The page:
Every year, there are new authors to meet at the Great Writers Right Here author fair. This year is no exception. I recently talked with a couple of this year’s newcomers to the author fair, Jen Mann and Angie Pickman.
Jen Mann is a blogger whose work offers an often sarcastic and hilarious look at life without a filter. In addition to her New York Times best-selling People I Want to Punch in the Throat, she has written or contributed to more than half a dozen other books. Angie Pickman is a cut-paper artist who recently published her first book, Merry Menagerie, a children’s alphabet picture book. Her work has been featured in Midwest Living and Martha Stewart Living magazines. Aside from attending this year’s fair, what do these authors have in common? From a childhood desire to create, through careers that led them away from their passions, these two women have put hard work into making their dreams come true.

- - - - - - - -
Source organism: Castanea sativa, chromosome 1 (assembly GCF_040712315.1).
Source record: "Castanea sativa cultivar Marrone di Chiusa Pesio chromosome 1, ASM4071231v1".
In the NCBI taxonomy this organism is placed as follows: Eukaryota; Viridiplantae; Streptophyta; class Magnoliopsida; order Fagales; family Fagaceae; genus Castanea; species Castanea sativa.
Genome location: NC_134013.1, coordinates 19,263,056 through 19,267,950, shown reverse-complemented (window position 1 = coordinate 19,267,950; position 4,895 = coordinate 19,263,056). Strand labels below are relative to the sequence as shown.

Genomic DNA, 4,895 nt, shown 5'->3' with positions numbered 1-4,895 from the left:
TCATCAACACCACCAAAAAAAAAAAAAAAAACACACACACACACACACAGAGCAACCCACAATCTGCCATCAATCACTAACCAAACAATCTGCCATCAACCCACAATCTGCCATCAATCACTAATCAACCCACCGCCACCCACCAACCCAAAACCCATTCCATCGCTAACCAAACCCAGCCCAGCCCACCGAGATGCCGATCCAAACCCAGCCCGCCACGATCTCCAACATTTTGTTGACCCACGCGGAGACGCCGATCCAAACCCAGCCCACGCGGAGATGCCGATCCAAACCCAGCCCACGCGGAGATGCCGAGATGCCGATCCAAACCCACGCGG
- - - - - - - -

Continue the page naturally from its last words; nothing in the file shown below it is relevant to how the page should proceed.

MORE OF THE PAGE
Jen Mann from Real Estate to Professional Blogger
Jen Mann had long held a passion for writing, but she pursued a career in real estate.
“I’d wanted to be a writer since I was 5 years old, but I didn’t know how to achieve this dream,”Mann said. “So I toiled away at other jobs hoping and dreaming an opportunity would come along. Lucky for me, one did.”
That opportunity came with a post Mann published on her blog in 2011. A week after putting it on her site, the post suddenly went viral. Within a 24 hours Overachieving Elf on the Shelf Mommies had been read over one million times. After a period full of disbelief, elation and worry, Mann decided to make the moment work for her.
“I had a choice to make, do I let myself become a one-hit wonder or do I get to work and try and make a career for myself” Mann said.
Angie Pickman from Business Owner to Award-Winning Artist